In January of 2013, a new game from Cardboard Computer released to 205 Kickstarter backers. The game only had one act out of a planned five. Since then, the two developers, Jake Elliott and Tamas Kemenczy, added a new member, composer Ben Babbitt. They spent seven years building the rest of their game, and won an obscene number of awards along the way. Kentucky Route Zero released originally to 205 people before going on to win game of the year awards multiple times, and has went on to be number four in Polygon’s “100 Best Games of the Decade.”
Kentucky Route Zero released its final version at the end of last month on PC’s and every major console. I hope you are asking the same question as me: how did two people and eight-thousand dollars go on to make one of the most celebrated titles of the decade? If you don’t know much about the video game industry, I have to talk about something that has changed about this business in the last decade. Video games have been figuring out their spot in media for a long time now, and we’re learning some new things about the format.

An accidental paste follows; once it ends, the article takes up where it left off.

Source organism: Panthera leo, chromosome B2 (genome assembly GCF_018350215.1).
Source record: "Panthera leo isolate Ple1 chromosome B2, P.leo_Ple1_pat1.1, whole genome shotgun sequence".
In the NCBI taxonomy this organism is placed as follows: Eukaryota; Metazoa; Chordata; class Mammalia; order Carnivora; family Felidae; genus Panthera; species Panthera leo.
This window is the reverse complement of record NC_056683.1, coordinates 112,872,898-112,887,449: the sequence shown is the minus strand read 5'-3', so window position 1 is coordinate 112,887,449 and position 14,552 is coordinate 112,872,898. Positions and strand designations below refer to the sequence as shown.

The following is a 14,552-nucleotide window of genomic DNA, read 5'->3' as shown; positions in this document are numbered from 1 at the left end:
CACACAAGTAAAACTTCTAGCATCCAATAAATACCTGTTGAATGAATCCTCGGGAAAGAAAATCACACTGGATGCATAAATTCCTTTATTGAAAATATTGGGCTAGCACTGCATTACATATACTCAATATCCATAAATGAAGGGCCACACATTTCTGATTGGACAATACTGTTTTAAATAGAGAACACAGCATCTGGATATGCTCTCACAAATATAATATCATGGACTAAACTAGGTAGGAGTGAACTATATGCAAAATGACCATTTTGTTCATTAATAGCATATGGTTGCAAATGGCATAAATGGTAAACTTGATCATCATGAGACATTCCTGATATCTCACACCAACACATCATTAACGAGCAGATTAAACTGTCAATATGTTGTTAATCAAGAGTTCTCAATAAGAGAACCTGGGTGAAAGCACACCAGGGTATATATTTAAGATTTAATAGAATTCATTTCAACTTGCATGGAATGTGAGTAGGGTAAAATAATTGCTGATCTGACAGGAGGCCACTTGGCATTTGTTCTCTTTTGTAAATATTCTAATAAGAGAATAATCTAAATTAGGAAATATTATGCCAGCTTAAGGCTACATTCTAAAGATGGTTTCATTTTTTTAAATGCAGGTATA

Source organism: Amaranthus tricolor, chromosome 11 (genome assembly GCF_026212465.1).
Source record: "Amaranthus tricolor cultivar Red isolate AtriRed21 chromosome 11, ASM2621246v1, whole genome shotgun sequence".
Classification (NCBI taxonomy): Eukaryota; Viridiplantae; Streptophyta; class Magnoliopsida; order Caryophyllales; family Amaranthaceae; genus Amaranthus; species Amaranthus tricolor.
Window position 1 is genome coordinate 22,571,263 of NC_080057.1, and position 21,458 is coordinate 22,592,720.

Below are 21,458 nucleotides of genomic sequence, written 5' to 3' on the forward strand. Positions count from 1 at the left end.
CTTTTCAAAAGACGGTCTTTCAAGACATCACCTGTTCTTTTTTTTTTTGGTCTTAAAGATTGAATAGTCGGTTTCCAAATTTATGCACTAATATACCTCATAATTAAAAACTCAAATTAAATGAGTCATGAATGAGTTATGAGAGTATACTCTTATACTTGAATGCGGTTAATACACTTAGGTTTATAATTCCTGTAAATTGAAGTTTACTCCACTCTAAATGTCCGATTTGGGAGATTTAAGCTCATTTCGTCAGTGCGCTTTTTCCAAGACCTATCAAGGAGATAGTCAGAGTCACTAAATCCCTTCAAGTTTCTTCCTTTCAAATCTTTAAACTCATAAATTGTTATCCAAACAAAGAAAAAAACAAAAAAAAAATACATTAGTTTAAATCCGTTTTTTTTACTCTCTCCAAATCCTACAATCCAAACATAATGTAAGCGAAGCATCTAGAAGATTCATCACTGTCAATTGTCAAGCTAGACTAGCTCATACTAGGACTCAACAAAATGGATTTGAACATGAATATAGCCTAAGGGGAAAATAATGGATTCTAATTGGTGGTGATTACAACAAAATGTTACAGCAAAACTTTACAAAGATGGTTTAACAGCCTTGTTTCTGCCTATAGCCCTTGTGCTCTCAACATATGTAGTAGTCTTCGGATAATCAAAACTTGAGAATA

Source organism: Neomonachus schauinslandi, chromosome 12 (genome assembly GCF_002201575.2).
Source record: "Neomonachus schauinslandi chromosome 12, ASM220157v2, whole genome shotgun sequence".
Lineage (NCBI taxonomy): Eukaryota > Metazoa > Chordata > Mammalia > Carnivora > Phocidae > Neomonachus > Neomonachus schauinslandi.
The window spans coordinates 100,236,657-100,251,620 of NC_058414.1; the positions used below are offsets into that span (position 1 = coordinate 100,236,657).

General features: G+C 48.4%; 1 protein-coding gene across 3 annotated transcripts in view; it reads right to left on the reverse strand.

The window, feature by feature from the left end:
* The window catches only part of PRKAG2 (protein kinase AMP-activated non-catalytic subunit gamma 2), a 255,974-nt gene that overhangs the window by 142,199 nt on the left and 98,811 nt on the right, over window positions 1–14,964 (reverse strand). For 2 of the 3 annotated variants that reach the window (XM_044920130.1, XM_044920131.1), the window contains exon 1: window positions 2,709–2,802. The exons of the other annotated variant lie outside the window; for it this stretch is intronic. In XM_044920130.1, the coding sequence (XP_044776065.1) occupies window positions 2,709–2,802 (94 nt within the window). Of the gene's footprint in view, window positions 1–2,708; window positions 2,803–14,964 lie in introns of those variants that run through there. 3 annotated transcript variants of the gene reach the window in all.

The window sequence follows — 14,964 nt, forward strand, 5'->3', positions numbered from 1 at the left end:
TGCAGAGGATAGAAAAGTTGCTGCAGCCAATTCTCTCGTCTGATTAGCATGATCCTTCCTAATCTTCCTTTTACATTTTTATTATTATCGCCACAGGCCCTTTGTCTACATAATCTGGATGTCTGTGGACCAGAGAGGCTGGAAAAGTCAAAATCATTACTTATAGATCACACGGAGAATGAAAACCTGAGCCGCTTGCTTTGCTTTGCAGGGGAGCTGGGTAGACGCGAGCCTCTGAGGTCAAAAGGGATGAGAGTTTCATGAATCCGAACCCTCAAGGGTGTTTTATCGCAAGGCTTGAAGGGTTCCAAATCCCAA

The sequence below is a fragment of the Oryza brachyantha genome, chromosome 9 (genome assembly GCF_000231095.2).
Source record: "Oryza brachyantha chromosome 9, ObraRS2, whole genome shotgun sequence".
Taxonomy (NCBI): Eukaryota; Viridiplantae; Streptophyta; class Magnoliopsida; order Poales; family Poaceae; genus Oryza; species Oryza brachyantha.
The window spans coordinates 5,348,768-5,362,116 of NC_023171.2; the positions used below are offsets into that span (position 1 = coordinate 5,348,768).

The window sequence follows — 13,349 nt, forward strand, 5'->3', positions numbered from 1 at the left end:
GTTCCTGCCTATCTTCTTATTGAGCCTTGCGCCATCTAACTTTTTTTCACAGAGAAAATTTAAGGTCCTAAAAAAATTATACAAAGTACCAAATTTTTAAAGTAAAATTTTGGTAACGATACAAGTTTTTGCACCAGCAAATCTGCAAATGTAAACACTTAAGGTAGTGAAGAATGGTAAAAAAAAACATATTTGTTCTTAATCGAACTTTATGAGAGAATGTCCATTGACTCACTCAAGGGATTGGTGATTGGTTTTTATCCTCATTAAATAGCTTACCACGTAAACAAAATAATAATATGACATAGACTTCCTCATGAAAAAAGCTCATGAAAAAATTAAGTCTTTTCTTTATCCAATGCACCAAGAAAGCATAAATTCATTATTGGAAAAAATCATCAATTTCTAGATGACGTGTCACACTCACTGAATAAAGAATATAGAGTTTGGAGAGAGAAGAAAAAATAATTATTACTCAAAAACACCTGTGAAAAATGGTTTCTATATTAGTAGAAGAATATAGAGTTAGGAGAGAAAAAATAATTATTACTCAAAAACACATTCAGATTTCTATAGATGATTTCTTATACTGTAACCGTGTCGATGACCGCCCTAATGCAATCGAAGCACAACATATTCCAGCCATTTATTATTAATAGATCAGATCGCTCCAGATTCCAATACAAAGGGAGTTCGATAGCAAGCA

One thing that has become clear is that a small, talented studio is capable of making games that look better than the juggernauts of the industry. Games have been fully embraced as art pieces, and the indie game scene has seized the crown. Kentucky Route Zero jumps into this concept head first and drops any design constraints that don’t fit into their quietly fantastical version of Kentucky. Cardboard Computer seems to have borrowed more from graphic novels and arthouse films than from other games. One of the simple brilliant things about Kentucky Route Zero is that it never tries to mess with you. There aren’t any puzzles, combat levels, stats, or even mechanics in this game.
Cardboard Computer cut out anything distracting from the incredible visuals and writing. In doing so, they created a breathtaking experience that feels distinct from every game I’ve ever played. At times, I would compare it more to television or a book. The game plays out in scenes and is more than comfortable giving those scenes time to expand organically.
Part of the point of Kentucky Route Zero is to enjoy the trip you’re going on. The game has a destination in mind, but it revels in the scenes where everything stops, and you can savor the moment. There is comfort in focusing on the rain, a performance, or the echo of a mine before bringing those scenes up to the game’s absurdist mythology is masterful.
Kentucky Route Zero makes me excited to see what’s coming next since—as Cardboard Computer showed—there could be unknown talent around any corner.
Categories: Arts & Entertainment